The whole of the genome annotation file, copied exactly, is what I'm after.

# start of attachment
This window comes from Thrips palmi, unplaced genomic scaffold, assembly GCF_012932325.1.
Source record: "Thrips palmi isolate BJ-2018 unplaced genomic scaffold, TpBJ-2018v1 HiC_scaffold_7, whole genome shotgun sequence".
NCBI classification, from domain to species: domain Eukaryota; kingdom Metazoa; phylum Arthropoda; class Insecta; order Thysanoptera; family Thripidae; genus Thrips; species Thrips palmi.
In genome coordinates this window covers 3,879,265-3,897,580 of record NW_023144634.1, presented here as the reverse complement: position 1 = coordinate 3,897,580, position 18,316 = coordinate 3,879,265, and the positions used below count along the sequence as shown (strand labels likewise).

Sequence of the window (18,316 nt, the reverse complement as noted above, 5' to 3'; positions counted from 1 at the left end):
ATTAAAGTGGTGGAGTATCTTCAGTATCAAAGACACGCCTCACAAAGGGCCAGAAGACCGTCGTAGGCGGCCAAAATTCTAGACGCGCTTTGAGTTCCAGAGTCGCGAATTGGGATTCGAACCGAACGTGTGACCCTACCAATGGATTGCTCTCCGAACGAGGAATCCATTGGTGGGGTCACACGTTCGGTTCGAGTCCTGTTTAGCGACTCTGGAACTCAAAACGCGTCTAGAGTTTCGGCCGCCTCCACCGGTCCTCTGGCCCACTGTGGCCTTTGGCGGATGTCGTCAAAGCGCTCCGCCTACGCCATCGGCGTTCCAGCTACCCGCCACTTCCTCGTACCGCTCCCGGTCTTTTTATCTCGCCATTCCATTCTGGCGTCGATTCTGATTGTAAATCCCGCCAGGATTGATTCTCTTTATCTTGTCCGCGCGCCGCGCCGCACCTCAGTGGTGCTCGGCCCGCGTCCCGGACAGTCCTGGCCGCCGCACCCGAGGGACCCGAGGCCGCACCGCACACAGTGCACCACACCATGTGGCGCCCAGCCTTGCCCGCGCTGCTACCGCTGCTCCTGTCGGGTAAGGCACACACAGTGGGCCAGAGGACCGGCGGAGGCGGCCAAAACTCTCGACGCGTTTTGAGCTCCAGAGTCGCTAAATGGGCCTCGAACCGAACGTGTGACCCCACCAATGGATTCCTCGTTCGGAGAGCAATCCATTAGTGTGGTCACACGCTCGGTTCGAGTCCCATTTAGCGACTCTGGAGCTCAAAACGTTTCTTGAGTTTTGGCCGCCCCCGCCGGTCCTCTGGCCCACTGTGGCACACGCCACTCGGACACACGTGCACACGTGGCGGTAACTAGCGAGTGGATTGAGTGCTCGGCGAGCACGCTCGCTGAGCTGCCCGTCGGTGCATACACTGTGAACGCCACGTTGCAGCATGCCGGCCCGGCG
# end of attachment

This window comes from Thrips palmi, unplaced genomic scaffold, assembly GCF_012932325.1.
Source record: "Thrips palmi isolate BJ-2018 unplaced genomic scaffold, TpBJ-2018v1 HiC_scaffold_7, whole genome shotgun sequence".
NCBI classification, from domain to species: domain Eukaryota; kingdom Metazoa; phylum Arthropoda; class Insecta; order Thysanoptera; family Thripidae; genus Thrips; species Thrips palmi.
In genome coordinates this window covers 3,879,265-3,897,580 of record NW_023144634.1, presented here as the reverse complement: position 1 = coordinate 3,897,580, position 18,316 = coordinate 3,879,265, and the positions used below count along the sequence as shown (strand labels likewise).

Sequence of the window (18,316 nt, the reverse complement as noted above, 5' to 3'; positions counted from 1 at the left end):
ATTAAAGTGGTGGAGTATCTTCAGTATCAAAGACACGCCTCACAAAGGGCCAGAAGACCGTCGTAGGCGGCCAAAATTCTAGACGCGCTTTGAGTTCCAGAGTCGCGAATTGGGATTCGAACCGAACGTGTGACCCTACCAATGGATTGCTCTCCGAACGAGGAATCCATTGGTGGGGTCACACGTTCGGTTCGAGTCCTGTTTAGCGACTCTGGAACTCAAAACGCGTCTAGAGTTTCGGCCGCCTCCACCGGTCCTCTGGCCCACTGTGGCCTTTGGCGGATGTCGTCAAAGCGCTCCGCCTACGCCATCGGCGTTCCAGCTACCCGCCACTTCCTCGTACCGCTCCCGGTCTTTTTATCTCGCCATTCCATTCTGGCGTCGATTCTGATTGTAAATCCCGCCAGGATTGATTCTCTTTATCTTGTCCGCGCGCCGCGCCGCACCTCAGTGGTGCTCGGCCCGCGTCCCGGACAGTCCTGGCCGCCGCACCCGAGGGACCCGAGGCCGCACCGCACACAGTGCACCACACCATGTGGCGCCCAGCCTTGCCCGCGCTGCTACCGCTGCTCCTGTCGGGTAAGGCACACACAGTGGGCCAGAGGACCGGCGGAGGCGGCCAAAACTCTCGACGCGTTTTGAGCTCCAGAGTCGCTAAATGGGCCTCGAACCGAACGTGTGACCCCACCAATGGATTCCTCGTTCGGAGAGCAATCCATTAGTGTGGTCACACGCTCGGTTCGAGTCCCATTTAGCGACTCTGGAGCTCAAAACGTTTCTTGAGTTTTGGCCGCCCCCGCCGGTCCTCTGGCCCACTGTGGCACACGCCACTCGGACACACGTGCACACGTGGCGGTAACTAGCGAGTGGATTGAGTGCTCGGCGAGCACGCTCGCTGAGCTGCCCGTCGGTGCATACACTGTGAACGCCACGTTGCAGCATGCCGGCCCGGCG